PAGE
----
• Dassault Merignac plant: the final assembly line of sub-assemblies produced by Dassault, Snecma and Thomson plants and equipment provided by 500 other subcontractors.

All products:

1. Military

  • Breguet
  • MD 315 Flamant, 1947
  • MD 450 Ouragan, 1951
  • Mystère, 1951
    • MD 452 Mystère I, II, 1951
    • MD 453 Mystère III, 1951 (a one-off MD-452 nightfighter)
    • MD 454 Mystère IV, 1952
    • Super Mystère, 1955
  • MMD 550 Mystère-Delta, 1954 prototype
  • Étendard, 1956
    • Étendard II, 1956
    • Étendard IV, 1958
    • Super Étendard, 1974
  • Cavalier MD 610 – VSTOL concept, 1959
  • Mirage III, 1956
  • Mirage IV (strategic bomber), 1959
  • MD 410 Spirale, 1960
  • Balzac V, 1962 VSTOL
  • Mirage IIIV, (1965–1966)
  • Atlantique (ATL 1, originally a Breguet product), 1965
  • Mirage F2, 1966 (Prototype)
  • Mirage F1, 1966
  • Mirage 5, 1967
  • Mirage G, 1967
    • Mirage G, 1967
    • Mirage G-4/G-8, 1971
  • Milan, 1968
  • Dassault/Dornier Alpha Jet (Joint venture with Dornier) 1973
  • SEPECAT Jaguar (50/50 joint venture with BAC) begun within Breguet, 1973
  • Falcon Guardian 1, 1977
  • Mirage 2000, 1978
    • Mirage 2000N/2000D 1986
  • Mirage 4000, 1979 (Prototype)
  • Mirage 50, 1979
  • Falcon Guardian 2, 1981
  • Mirage III NG, 1982
  • Atlantique 2 (ATL 2), 1982
  • Rafale, 1986
  • nEUROn, (experimental, first flight 2012)
  • New Generation Fighter (Rafale replacement)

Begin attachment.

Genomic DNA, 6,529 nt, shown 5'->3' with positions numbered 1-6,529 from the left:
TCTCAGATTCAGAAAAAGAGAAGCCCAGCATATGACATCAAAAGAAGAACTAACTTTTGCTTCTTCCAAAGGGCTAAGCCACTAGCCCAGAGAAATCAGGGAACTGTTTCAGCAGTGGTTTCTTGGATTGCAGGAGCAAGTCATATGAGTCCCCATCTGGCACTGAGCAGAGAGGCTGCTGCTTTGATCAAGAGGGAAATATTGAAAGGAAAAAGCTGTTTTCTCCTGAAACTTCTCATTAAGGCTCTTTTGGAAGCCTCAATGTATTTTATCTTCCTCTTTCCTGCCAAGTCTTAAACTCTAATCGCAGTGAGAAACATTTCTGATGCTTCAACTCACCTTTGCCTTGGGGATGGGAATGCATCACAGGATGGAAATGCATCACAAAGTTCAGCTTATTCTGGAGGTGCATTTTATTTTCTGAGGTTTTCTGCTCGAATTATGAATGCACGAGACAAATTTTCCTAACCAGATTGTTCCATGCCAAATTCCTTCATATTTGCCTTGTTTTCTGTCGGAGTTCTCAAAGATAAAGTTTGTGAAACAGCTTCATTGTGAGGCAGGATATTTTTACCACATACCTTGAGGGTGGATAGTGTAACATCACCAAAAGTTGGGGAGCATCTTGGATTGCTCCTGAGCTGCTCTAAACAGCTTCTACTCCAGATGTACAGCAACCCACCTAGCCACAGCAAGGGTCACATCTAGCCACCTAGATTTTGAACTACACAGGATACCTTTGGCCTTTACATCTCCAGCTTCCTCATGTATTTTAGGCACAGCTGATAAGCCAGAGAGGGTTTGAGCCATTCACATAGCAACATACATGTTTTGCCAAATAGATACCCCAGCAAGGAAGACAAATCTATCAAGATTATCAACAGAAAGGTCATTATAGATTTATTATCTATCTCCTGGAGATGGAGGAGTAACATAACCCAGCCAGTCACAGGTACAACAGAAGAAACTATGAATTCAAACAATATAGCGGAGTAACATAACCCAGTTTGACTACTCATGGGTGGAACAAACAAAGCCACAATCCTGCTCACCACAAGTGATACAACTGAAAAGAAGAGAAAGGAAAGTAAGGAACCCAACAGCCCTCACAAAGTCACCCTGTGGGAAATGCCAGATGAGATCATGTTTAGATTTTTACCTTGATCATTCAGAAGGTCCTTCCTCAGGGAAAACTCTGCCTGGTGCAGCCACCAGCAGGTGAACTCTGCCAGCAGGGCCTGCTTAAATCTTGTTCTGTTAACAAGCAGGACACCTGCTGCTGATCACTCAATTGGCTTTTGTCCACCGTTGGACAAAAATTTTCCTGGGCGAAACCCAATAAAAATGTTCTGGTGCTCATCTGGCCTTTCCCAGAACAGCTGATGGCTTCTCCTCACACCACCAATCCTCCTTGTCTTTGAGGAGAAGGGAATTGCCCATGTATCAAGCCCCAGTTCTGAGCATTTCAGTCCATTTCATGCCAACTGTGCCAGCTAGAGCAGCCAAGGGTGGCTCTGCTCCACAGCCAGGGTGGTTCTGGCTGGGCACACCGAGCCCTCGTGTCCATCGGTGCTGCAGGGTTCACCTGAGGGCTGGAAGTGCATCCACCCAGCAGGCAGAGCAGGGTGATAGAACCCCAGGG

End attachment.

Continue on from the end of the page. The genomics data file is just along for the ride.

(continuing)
2. Civilian

  • Falcon family
    • Falcon 10 (Falcon 100 Upgraded Version)
    • Falcon 20 (Falcon 200 Upgraded Version)
    • Falcon 30
    • Falcon 50
    • Falcon 900
    • Falcon 2000
    • Falcon 6X
    • Falcon 7X (originally Falcon FNX)
    • Falcon 8X
  • Breguet family
  • Mercure-The only commercial aircraft directly manufactured by Dassault Aviation. Designed to compete with Boeing 737. Only 12 were built.
  • MD 320 Hirondelle
  • Communauté
  • Mystere 30 – 30/40 regional airliner not in production

Dassault Hangtai parent company-Dassault Group (Dassault Group) Dassault Group

Dassault GroupDassault Group (Marshall Dassault Industries) (French: Groupe Dassault) is a holding company located in Paris, France. Dassault Group enjoys a high reputation in aviation manufacturing, defense, and industrial systems. On June 12, 2019, Dassault acquired Medidata Solutions , a US health software company, for US$92.25 per share and US$5.8 billion in cash .

Subsidiaries of Dassault Group:

  • Dassault Aviation (Dassault Aviation, 50.5%)
    • Dassault Falcon Jet (Dassault Falcon, 100%)
    • Dassault Falcon Service
    • Sogitec (simulation and integrated logistics support system)
  • SABCA (Design and manufacture of aerospace equipment)
    • SABCA Limburg
    • Lummen
  • Dassault Systèmes ( Dassault Software, software and PLM development solutions)